The National Privacy Commission (NPC) is updating the penalties to be imposed against violators of the Data Privacy Act of 2021.
In a statement on Friday, the NPC said it conducted an online public hearing on March 22, where it presented an updated draft circular on administrative fines to its stakeholders.
The privacy body said the updated draft includes consolidated comments from previous hearings which started last April 2021.
In consideration of the comments from the public, the NPC said it revised the scope to include all personal information controllers (PICs) or personal information processors (PIPs) under the jurisdiction of the Data Privacy Act.
It said the circular on administrative fines aims to promote organizational accountability and compliance with the Data Privacy Act by providing an optimal deterrence.
Currently, an administrative fine may be imposed based on the annual gross income of PICs or PIPS within the range of 0.25% to 3% for grave violations and 0.25% to 2% for major violations.
The NPC said one of the notable changes in the current draft is the proposal to include a ceiling for the imposition of administrative fines.
As such, the provision limiting the total imposable fine to not more than P5,000,000 was inserted, the privacy body said.
Such ceiling applies, whether the infraction results in single or multiple violations arising from a single act of PICs and PIPs, it said.
The NPC said the single act pertains to a per processing activity basis and not per data privacy principle or data subject right violated.
“The National Privacy Commission has consistently issued proactive measures for personal information controllers and personal information processors to comply with the law,” said Privacy Commissioner John Henry Naga.
“The Data Privacy Act was enacted in 2012 and upon the constitution of the Commission in 2016, it has been actively promoting, educating, and assisting the stakeholders in their common endeavor in complying with the law. By now, we expect PICs and PIPs to have incorporated in their respective processes and implemented necessary measures, to protect data subjects and uphold data privacy rights,” said Naga.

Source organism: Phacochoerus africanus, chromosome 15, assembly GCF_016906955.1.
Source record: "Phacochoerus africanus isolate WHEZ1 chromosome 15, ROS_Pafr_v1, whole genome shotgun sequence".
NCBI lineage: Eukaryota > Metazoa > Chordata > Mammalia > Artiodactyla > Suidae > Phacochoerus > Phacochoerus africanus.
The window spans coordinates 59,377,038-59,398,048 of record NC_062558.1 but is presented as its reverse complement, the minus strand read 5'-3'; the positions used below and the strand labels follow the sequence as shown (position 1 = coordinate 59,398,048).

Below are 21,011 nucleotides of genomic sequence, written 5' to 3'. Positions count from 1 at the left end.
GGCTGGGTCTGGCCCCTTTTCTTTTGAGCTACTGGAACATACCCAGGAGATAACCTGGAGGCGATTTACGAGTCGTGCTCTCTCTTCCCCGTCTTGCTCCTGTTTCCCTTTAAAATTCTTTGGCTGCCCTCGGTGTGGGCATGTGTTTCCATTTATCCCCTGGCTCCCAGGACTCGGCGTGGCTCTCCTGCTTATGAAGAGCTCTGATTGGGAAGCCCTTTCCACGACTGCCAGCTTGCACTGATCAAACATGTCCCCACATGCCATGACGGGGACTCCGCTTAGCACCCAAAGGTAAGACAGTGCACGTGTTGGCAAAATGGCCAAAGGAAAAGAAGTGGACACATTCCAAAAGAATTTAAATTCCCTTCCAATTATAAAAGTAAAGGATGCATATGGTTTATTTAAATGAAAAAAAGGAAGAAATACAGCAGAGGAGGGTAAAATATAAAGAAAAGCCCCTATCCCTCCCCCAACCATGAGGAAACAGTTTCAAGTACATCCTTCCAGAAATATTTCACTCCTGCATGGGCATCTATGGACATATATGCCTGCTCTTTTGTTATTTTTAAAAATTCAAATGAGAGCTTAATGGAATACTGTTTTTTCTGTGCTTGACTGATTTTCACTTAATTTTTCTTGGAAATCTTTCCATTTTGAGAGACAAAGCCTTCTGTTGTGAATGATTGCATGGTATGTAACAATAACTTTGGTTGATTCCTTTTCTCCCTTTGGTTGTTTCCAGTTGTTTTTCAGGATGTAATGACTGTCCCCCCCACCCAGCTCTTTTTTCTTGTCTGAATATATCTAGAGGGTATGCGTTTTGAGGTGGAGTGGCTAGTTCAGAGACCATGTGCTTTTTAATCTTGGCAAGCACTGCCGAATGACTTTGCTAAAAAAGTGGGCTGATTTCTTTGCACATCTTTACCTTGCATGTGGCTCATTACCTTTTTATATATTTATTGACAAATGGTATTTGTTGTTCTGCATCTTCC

In computing the imposable fine, the NPC said it will take into consideration the number of data subjects affected; the degree of negligence, or the intent of the PICs or PIPs that contributed or resulted in the violation; the categories of personal data affected; and the nature, duration, and severity of such infraction, among others.
Meanwhile, to determine the annual gross income of the erring PICs or PIPs, the privacy body said it may review and require the submission of audited financial statements filed with the appropriate tax authorities for the immediately preceding year of the violation, the last regularly prepared balance sheet or annual statement of income and expenses, and such other financial documents as may be deemed relevant and appropriate for the purpose.
If a particular PIC and PIP has not been operating for more than one year, the base for computing administrative fines will be the entity’s total gross income at the time the violation was committed, the NPC said.
The privacy body noted that PICs and PIPs who refuse to pay the administrative fines may be subject to a cease-and-desist order, and other processes or reliefs the NPC is authorized to pursue as provided under Section 7 of the DPA, and/or appropriate contempt proceedings under the Rules of Court.
The NPC added it is open to receive comments from its stakeholders regarding the draft circular until April 6, 2022.—AOL, GMA News